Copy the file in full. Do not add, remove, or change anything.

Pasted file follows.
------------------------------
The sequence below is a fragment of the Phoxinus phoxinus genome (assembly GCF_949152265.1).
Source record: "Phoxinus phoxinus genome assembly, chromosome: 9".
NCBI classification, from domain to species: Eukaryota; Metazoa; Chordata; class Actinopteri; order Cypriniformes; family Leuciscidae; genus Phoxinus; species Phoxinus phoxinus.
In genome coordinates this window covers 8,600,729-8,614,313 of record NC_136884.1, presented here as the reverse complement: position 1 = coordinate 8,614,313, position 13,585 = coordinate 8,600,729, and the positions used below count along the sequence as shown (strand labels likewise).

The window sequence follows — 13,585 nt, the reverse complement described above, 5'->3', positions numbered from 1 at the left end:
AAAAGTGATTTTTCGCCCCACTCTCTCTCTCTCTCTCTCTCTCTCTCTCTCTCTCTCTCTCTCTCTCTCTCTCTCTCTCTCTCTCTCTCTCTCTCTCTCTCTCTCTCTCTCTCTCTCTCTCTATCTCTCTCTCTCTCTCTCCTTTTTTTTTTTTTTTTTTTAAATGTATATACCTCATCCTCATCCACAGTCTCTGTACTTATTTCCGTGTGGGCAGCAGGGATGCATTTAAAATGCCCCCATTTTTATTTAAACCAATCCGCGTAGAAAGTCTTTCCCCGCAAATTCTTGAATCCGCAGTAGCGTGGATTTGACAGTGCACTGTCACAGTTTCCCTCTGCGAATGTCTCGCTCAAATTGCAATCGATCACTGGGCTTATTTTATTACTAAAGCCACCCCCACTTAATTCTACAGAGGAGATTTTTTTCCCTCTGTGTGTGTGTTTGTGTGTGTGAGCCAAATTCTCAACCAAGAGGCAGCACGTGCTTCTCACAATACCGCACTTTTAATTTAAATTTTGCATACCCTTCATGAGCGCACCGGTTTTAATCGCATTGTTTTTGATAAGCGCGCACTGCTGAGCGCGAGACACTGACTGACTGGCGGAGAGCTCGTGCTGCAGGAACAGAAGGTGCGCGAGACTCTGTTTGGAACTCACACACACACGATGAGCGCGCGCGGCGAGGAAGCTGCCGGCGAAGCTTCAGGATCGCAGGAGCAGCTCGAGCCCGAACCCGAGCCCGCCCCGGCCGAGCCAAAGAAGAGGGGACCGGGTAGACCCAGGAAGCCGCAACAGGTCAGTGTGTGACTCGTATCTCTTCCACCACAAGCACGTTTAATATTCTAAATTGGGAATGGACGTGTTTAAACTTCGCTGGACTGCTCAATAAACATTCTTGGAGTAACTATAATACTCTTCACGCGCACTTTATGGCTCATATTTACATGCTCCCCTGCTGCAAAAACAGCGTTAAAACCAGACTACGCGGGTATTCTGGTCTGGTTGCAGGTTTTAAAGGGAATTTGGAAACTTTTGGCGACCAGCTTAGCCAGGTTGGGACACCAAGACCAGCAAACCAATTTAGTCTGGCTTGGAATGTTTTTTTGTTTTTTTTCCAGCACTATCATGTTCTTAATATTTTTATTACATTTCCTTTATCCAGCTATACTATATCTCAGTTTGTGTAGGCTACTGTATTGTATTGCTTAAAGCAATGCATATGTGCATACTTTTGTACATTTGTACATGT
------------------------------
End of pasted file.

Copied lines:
The sequence below is a fragment of the Phoxinus phoxinus genome (assembly GCF_949152265.1).
Source record: "Phoxinus phoxinus genome assembly, chromosome: 9".
NCBI classification, from domain to species: Eukaryota; Metazoa; Chordata; class Actinopteri; order Cypriniformes; family Leuciscidae; genus Phoxinus; species Phoxinus phoxinus.
In genome coordinates this window covers 8,600,729-8,614,313 of record NC_136884.1, presented here as the reverse complement: position 1 = coordinate 8,614,313, position 13,585 = coordinate 8,600,729, and the positions used below count along the sequence as shown (strand labels likewise).

The window sequence follows — 13,585 nt, the reverse complement described above, 5'->3', positions numbered from 1 at the left end:
AAAAGTGATTTTTCGCCCCACTCTCTCTCTCTCTCTCTCTCTCTCTCTCTCTCTCTCTCTCTCTCTCTCTCTCTCTCTCTCTCTCTCTCTCTCTCTCTCTCTCTCTCTCTCTCTCTCTCTCTATCTCTCTCTCTCTCTCTCCTTTTTTTTTTTTTTTTTTTAAATGTATATACCTCATCCTCATCCACAGTCTCTGTACTTATTTCCGTGTGGGCAGCAGGGATGCATTTAAAATGCCCCCATTTTTATTTAAACCAATCCGCGTAGAAAGTCTTTCCCCGCAAATTCTTGAATCCGCAGTAGCGTGGATTTGACAGTGCACTGTCACAGTTTCCCTCTGCGAATGTCTCGCTCAAATTGCAATCGATCACTGGGCTTATTTTATTACTAAAGCCACCCCCACTTAATTCTACAGAGGAGATTTTTTTCCCTCTGTGTGTGTGTTTGTGTGTGTGAGCCAAATTCTCAACCAAGAGGCAGCACGTGCTTCTCACAATACCGCACTTTTAATTTAAATTTTGCATACCCTTCATGAGCGCACCGGTTTTAATCGCATTGTTTTTGATAAGCGCGCACTGCTGAGCGCGAGACACTGACTGACTGGCGGAGAGCTCGTGCTGCAGGAACAGAAGGTGCGCGAGACTCTGTTTGGAACTCACACACACACGATGAGCGCGCGCGGCGAGGAAGCTGCCGGCGAAGCTTCAGGATCGCAGGAGCAGCTCGAGCCCGAACCCGAGCCCGCCCCGGCCGAGCCAAAGAAGAGGGGACCGGGTAGACCCAGGAAGCCGCAACAGGTCAGTGTGTGACTCGTATCTCTTCCACCACAAGCACGTTTAATATTCTAAATTGGGAATGGACGTGTTTAAACTTCGCTGGACTGCTCAATAAACATTCTTGGAGTAACTATAATACTCTTCACGCGCACTTTATGGCTCATATTTACATGCTCCCCTGCTGCAAAAACAGCGTTAAAACCAGACTACGCGGGTATTCTGGTCTGGTTGCAGGTTTTAAAGGGAATTTGGAAACTTTTGGCGACCAGCTTAGCCAGGTTGGGACACCAAGACCAGCAAACCAATTTAGTCTGGCTTGGAATGTTTTTTTGTTTTTTTTCCAGCACTATCATGTTCTTAATATTTTTATTACATTTCCTTTATCCAGCTATACTATATCTCAGTTTGTGTAGGCTACTGTATTGTATTGCTTAAAGCAATGCATATGTGCATACTTTTGTACATTTGTACATGT